Use the Chrome Profiles method - Chrome Profiles allow you to set up different profiles for each Google account that you have. This works on a Mac or PC, and you can easily find a video tutorial online. Then all of your Chrome settings, bookmarks, passwords, themes, extensions, and apps can sync to that device. In this way you can move between your work laptop and home computer, for example. The steps for doing so are as follows:

    1. Clean up your accounts by signing out of them and then clicking “Remove Account” at the bottom of the sign-in prompt.
    2. Log into Chrome with your primary account and go into Settings. Check to see if you’re already logged in, and then sign into Google with your primary account.
    3. Now you can start creating Chrome profiles for your other accounts. Click on the Chrome Profile icon next to the three dots in the top-right of the Chrome browser and go to “Manage People”. Choose “Add Person” and then name your profile and click “Add”.
    4. A new window will open asking you to login. Do so and then Log in with your secondary account and choose your sync preferences.
    5. Login to your next Google Account Using the Secondary Profile Window.

Separate Google profiles - According to Google Support, you can follow these instructions to unlink various accounts, including other third-party apps. Here are the specific steps to follow:

    1. Check the Linked accounts page
    2. Go to the Linked accounts page of your Google Account. You might need to sign in.
    3. Select the third-party account you want to unlink from your Google Account ->Unlink.

Note: Before you unlink your account, you’ll have the chance to read the third-party’s privacy policy to learn about the kind of info it shares with Google.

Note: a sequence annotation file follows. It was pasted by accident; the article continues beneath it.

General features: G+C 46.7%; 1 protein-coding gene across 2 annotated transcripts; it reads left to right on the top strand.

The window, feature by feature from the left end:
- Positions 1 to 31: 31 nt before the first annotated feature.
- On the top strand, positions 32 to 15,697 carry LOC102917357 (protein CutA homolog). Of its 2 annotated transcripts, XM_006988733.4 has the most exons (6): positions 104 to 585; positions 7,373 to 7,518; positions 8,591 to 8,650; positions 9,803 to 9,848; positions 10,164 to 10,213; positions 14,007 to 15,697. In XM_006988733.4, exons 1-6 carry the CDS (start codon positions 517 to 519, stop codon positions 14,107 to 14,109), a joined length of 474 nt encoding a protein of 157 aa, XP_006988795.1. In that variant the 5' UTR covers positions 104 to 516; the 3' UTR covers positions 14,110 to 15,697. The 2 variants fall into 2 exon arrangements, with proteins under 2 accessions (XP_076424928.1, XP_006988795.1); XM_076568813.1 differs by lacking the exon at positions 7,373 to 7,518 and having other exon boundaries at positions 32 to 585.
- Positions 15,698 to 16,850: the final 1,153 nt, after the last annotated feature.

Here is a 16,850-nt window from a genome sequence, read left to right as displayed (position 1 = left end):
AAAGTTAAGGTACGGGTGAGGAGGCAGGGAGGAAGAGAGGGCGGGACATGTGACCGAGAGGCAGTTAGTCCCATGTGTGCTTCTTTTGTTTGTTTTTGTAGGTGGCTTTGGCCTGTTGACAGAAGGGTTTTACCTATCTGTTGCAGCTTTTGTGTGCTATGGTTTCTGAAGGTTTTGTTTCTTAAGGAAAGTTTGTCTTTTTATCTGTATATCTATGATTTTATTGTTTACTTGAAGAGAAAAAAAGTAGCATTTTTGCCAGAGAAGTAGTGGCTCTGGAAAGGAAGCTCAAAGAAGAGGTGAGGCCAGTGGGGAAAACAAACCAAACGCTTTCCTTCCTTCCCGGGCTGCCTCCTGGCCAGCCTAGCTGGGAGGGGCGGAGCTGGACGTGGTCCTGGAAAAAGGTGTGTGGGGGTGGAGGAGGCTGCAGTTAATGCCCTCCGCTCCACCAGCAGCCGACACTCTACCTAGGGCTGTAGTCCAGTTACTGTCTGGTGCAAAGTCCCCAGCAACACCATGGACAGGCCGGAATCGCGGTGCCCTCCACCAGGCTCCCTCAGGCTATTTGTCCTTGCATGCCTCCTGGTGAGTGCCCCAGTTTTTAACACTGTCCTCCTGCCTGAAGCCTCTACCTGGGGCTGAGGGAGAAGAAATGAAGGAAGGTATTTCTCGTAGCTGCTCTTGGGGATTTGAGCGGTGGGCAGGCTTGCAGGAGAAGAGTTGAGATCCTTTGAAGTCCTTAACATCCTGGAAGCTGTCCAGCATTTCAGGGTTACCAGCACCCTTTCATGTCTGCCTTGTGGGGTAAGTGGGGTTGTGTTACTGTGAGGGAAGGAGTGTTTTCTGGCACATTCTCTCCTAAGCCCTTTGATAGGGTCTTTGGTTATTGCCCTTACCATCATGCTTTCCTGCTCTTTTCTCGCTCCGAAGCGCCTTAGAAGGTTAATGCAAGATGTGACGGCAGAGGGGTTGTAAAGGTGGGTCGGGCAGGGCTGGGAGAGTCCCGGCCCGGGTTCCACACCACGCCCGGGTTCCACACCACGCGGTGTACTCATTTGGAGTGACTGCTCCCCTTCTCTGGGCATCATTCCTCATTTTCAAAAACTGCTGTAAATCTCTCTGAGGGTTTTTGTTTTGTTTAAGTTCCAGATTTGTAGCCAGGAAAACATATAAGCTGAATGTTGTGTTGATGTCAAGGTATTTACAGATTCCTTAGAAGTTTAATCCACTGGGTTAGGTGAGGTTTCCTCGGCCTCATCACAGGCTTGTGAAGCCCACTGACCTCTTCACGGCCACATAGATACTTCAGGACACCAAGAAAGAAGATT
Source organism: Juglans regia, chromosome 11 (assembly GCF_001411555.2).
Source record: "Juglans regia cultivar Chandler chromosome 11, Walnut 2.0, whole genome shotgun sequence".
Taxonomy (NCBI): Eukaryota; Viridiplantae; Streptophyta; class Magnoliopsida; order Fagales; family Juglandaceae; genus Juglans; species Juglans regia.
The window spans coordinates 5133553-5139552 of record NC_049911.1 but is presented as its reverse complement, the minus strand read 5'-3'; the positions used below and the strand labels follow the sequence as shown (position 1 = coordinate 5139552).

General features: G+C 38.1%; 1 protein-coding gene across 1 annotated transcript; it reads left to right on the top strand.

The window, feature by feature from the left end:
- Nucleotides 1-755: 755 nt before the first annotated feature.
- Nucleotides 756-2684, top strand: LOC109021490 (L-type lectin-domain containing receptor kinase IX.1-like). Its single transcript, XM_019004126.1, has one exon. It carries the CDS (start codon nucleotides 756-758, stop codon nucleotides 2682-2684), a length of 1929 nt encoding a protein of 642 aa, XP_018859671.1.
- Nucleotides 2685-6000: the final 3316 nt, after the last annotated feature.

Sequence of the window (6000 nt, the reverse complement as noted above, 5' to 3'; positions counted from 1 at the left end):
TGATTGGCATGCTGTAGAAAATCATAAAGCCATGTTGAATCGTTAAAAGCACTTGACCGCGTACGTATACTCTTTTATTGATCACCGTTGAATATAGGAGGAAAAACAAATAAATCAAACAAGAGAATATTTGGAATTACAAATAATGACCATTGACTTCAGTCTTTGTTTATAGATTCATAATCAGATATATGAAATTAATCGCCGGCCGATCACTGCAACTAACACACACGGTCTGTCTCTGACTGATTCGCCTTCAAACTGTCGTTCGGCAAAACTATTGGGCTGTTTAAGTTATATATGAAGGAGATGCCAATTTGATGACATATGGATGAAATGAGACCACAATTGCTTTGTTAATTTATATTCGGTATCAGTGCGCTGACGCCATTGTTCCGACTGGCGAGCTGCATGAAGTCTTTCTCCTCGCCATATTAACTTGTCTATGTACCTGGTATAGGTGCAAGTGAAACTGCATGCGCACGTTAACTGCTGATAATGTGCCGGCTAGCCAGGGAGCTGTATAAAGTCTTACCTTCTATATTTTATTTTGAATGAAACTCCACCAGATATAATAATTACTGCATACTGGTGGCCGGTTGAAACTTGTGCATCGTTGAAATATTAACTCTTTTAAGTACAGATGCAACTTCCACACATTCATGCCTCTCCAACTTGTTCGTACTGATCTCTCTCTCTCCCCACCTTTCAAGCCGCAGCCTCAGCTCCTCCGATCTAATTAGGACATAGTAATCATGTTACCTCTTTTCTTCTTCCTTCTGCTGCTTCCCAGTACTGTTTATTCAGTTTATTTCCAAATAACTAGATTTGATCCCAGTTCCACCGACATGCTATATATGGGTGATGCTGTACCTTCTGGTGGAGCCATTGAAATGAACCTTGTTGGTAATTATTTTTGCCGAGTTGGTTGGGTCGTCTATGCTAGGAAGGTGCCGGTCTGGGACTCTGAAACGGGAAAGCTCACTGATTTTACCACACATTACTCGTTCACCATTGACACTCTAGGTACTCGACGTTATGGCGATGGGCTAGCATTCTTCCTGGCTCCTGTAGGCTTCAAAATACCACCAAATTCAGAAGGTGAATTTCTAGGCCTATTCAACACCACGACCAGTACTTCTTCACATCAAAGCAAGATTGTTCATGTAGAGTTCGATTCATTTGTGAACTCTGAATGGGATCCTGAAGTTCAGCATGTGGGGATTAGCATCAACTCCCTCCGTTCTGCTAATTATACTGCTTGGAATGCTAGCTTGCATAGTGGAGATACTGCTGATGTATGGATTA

Check Google apps: 

    1. Go to the Google app where you linked the third-party account with your Google Account. For example, the Google Home app, the Google Assistant app, or the YouTube app.
    2. Select Connected accounts, Linked accounts, or Apps. This may be in the Google app’s Settings section.
    3. Find the third-party account that you want to unlink from your Google Account.
    4. Next to the third-party account you want to unlink, select Remove or Unlink.

Related Article: How to Manage Multiple Google Accounts

Using Shift to Separate Google Accounts

If those steps sound like a little bit of a pain, that’s because they can be. Fortunately, there is another way. Let us introduce you to Shift. Using Shift, you can keep your unlinked accounts separate without constant logging in and out. Shift doesn’t do the work of manually separating your accounts - you’ll have to follow the steps above to do that - but it makes things even easier by allowing your accounts to exist as you set them up, but in a way that’s much easier to manage. With Shift, you can have separate Google accounts maintained in one place, while keeping everything straight with a platform that makes logging in and out obsolete. You can easily find and work from the correct account, without needing to interact with other profiles at all. How does it work?